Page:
You can still get down to sexist reggaeton beats, or any beats for that matter, and believe in gender equality. In a society whose very structures are ingrained with sexism, rejecting it in all its forms would be rejecting so much of what gives meaning to that society and the diversity it has to offer. This may seem like an easy way to justify consumption and disregard the sexist morals- and really, any progress towards equality of the sexes will come sooner and more likely if we stopped consuming misogynist music. But at the same time, so much of reggaeton is also empowering and promotes spaces of agency. Rather than perceiving ‘dirty dancing’ as a product of the ‘male gaze’ and self-objectification, many Latinxs* view it distinctively as a way to reclaim their bodies and their sexuality. This experience obviously differs for white women, like myself, who consume reggaeton very differently to the Latinx who created it.
As Spanish philosopher Marina Hervas Munoz points out, “sexual emancipation through Reggaeton’s dirty dancing does not have the same meaning for white European women as it does for women of color from Latin America, especially those raised with the hypersexualized Latina stereotype.”
The only way to explore Reggaeton is through Latinx themselves and the artists who self identify as *Reggaetoneras:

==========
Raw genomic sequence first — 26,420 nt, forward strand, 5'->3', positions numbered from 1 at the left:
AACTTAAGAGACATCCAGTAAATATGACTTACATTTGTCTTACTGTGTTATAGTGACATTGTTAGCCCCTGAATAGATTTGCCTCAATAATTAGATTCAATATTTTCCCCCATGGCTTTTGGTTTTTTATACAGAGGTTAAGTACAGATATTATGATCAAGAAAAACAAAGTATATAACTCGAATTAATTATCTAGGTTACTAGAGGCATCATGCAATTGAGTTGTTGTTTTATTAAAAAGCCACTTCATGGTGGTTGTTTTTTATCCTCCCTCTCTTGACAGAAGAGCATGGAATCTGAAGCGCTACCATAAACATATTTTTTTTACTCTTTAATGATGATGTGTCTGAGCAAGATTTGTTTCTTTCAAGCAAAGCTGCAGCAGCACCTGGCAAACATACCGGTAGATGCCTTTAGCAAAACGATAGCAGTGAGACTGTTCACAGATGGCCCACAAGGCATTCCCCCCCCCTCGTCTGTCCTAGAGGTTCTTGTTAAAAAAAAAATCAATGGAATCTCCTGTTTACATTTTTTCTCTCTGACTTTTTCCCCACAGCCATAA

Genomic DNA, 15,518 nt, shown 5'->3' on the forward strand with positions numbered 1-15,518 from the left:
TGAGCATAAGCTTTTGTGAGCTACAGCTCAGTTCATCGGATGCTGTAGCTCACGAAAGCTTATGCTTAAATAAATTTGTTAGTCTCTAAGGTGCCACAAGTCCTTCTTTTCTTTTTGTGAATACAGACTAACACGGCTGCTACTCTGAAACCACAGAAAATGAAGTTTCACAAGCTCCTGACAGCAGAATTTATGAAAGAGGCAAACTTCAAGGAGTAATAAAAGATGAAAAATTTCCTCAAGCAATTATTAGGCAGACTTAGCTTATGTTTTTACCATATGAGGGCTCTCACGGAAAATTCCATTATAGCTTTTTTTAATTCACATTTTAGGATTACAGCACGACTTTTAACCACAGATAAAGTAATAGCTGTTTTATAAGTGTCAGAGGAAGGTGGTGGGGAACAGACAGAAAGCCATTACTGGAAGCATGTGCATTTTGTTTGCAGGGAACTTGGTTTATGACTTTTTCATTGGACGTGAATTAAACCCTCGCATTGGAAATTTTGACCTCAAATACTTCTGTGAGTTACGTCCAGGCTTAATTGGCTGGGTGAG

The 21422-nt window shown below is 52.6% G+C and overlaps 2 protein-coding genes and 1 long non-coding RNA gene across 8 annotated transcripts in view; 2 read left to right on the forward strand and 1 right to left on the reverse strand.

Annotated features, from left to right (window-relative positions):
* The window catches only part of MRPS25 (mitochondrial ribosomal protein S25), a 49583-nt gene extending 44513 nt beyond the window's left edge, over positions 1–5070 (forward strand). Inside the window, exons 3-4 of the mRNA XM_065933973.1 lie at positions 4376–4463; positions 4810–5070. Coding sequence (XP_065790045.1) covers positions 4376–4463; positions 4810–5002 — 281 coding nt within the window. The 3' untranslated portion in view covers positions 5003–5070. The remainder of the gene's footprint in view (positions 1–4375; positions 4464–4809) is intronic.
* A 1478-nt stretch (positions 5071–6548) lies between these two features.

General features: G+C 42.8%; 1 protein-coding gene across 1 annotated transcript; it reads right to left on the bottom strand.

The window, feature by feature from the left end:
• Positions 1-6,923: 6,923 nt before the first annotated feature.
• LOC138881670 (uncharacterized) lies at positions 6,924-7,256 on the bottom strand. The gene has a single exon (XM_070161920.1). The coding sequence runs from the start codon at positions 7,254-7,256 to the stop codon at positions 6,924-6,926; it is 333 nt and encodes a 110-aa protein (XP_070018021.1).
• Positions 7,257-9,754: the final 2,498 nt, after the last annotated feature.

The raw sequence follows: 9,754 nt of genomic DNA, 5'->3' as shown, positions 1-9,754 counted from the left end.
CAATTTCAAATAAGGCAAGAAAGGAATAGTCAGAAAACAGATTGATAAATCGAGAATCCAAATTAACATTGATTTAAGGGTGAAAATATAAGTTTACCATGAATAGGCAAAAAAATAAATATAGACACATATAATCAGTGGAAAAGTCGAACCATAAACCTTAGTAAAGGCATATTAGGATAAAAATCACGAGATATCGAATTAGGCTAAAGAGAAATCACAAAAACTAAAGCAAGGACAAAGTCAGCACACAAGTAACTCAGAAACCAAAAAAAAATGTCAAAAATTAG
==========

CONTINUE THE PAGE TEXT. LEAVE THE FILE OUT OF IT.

“The biggest stereotype is saying that it’s marginalizing women; it’s bringing women down. Demonizing women’s sexuality is really the problem. It’s not what she’s doing with her body; it’s how people perceive it,” said artist Yaya Mala.
There has been an explosion of female and female identifying artists emerging in the scene and directly counteracting the misogyny that has always been such a large part of the genre. Artists like La Favi, Ivy Queen, La Zowi , La Sista, Ms Nina, Tomasa Del Real and Bad Gyal are some names to look out for. With the prominent rhythms in Latin America including reggaeton, dancehall and Neoperreo. It is important to recognise that a lot of female identifying artists choose not to not identify as feminists as it is often associated with white feminism, and therefore a failure to include and promote the distinct experiences of Latinx women, who lack the privileges granted to white women.